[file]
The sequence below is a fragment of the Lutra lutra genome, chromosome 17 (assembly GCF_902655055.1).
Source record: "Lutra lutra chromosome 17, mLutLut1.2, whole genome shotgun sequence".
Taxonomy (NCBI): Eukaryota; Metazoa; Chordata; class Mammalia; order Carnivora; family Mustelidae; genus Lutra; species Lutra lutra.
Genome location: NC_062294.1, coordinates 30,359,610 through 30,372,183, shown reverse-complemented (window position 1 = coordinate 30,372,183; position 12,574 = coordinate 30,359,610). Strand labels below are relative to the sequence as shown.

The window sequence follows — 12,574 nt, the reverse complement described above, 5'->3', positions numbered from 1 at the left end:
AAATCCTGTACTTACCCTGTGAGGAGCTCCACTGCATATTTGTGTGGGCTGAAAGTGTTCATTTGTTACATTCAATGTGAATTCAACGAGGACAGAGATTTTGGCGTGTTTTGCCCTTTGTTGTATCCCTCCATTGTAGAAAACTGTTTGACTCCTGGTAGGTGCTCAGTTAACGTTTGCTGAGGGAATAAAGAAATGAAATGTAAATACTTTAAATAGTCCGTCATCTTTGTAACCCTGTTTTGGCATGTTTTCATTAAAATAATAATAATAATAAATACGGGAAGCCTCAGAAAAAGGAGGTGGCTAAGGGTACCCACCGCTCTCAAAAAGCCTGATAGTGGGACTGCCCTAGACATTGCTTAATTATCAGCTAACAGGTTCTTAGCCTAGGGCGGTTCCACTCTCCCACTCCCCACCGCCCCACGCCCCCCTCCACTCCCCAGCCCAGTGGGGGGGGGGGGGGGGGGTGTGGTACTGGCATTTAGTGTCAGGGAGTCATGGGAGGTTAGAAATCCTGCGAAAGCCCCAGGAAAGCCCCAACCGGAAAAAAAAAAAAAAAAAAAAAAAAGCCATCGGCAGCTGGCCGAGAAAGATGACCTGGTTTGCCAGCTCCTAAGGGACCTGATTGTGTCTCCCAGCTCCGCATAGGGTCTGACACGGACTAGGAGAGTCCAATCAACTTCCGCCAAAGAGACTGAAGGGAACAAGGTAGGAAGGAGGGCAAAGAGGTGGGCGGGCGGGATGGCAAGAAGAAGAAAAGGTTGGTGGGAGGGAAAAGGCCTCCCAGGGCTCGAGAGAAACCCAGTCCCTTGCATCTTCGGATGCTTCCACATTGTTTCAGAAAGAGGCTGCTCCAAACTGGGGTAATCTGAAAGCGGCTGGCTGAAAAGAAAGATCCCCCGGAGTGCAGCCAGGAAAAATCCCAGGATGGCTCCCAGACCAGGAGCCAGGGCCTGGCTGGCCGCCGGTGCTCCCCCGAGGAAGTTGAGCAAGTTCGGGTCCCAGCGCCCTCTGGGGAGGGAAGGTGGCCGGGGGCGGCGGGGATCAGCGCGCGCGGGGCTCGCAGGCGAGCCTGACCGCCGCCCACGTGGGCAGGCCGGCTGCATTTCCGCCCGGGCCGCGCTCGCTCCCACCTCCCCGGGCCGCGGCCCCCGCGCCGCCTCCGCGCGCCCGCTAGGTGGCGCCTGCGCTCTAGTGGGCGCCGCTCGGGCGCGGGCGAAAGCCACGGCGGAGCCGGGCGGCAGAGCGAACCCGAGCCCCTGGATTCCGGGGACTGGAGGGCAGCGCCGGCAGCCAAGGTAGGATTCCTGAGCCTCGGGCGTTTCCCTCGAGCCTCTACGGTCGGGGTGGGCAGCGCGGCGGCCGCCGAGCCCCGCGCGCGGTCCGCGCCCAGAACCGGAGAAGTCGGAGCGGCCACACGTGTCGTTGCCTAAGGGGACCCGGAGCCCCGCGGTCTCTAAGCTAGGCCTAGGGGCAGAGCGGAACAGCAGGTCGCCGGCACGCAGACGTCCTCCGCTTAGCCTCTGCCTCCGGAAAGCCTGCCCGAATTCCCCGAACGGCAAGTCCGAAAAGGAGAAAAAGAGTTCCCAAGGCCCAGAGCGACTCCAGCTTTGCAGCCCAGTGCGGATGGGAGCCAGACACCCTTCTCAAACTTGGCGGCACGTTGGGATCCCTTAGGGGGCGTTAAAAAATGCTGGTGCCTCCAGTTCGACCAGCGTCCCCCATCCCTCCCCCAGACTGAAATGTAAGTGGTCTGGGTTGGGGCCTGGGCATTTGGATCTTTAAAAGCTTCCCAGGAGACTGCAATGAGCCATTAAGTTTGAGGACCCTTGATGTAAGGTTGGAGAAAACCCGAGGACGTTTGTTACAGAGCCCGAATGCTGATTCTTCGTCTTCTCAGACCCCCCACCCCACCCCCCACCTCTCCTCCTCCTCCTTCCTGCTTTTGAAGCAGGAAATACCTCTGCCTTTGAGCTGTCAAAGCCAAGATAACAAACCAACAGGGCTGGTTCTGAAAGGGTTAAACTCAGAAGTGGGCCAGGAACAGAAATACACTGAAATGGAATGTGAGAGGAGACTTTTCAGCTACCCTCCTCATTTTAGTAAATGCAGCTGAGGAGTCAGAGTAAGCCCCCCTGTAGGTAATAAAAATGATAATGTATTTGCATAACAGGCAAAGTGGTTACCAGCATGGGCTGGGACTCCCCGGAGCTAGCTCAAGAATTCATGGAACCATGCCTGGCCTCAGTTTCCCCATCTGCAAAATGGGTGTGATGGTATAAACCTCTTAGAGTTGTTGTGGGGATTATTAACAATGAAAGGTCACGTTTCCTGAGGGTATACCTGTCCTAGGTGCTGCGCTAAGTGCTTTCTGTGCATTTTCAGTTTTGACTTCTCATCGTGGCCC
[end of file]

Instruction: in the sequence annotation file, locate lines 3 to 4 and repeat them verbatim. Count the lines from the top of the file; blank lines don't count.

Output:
Taxonomy (NCBI): Eukaryota; Metazoa; Chordata; class Mammalia; order Carnivora; family Mustelidae; genus Lutra; species Lutra lutra.
Genome location: NC_062294.1, coordinates 30,359,610 through 30,372,183, shown reverse-complemented (window position 1 = coordinate 30,372,183; position 12,574 = coordinate 30,359,610). Strand labels below are relative to the sequence as shown.